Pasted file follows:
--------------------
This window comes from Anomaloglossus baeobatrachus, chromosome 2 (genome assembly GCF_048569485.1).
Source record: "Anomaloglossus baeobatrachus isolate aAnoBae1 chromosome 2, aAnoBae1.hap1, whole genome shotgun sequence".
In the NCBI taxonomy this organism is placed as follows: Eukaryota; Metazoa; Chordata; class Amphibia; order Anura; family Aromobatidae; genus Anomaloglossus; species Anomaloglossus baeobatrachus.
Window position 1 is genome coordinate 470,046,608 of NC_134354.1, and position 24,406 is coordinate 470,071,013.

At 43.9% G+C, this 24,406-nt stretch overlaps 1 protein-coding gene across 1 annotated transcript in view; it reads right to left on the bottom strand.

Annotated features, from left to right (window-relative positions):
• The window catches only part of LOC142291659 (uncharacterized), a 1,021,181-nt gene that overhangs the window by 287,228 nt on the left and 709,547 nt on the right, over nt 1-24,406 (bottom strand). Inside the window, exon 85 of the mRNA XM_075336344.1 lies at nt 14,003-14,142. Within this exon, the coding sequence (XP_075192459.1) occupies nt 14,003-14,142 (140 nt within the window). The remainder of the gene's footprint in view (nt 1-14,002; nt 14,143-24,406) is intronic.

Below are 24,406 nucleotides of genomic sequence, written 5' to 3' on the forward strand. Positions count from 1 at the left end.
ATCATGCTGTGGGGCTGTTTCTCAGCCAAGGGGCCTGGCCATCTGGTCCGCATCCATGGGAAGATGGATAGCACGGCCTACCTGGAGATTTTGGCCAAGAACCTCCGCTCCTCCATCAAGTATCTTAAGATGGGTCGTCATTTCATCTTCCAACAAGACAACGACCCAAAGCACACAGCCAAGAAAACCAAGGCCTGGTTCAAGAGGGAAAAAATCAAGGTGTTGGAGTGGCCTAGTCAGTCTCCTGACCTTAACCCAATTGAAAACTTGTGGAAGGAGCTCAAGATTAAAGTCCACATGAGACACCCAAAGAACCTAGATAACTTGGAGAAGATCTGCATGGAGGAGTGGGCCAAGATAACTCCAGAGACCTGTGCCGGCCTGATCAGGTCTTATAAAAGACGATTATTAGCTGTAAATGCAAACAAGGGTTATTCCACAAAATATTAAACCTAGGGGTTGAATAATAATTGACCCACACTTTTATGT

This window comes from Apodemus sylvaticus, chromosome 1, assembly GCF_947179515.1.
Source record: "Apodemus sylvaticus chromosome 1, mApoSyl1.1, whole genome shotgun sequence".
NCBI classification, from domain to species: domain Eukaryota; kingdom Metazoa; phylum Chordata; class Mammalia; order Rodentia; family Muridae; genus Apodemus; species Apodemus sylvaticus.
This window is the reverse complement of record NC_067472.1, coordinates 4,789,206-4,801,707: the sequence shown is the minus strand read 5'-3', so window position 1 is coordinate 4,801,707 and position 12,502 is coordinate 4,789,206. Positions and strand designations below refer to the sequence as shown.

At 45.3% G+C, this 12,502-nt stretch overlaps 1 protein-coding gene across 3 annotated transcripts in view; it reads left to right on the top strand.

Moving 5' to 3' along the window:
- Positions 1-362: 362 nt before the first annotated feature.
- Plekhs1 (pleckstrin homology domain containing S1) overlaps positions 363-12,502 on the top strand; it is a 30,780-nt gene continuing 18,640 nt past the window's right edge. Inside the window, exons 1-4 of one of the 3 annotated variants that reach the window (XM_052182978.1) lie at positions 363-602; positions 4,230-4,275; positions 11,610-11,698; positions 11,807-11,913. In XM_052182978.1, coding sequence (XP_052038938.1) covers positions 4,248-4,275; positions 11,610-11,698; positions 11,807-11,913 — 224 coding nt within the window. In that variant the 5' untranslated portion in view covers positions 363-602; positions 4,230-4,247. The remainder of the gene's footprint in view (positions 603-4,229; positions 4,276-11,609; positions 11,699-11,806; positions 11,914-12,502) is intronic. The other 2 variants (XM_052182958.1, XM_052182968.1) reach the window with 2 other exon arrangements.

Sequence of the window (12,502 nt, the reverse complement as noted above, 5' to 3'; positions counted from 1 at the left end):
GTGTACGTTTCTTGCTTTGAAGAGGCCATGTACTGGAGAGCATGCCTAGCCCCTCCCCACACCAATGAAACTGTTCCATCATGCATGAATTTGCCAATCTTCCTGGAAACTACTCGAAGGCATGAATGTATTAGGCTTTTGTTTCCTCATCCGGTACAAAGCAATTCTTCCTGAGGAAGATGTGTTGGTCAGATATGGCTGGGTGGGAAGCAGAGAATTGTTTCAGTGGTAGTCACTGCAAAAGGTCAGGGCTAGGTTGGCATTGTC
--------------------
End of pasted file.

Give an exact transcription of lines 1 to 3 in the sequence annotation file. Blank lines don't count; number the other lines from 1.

This window comes from Anomaloglossus baeobatrachus, chromosome 2 (genome assembly GCF_048569485.1).
Source record: "Anomaloglossus baeobatrachus isolate aAnoBae1 chromosome 2, aAnoBae1.hap1, whole genome shotgun sequence".
In the NCBI taxonomy this organism is placed as follows: Eukaryota; Metazoa; Chordata; class Amphibia; order Anura; family Aromobatidae; genus Anomaloglossus; species Anomaloglossus baeobatrachus.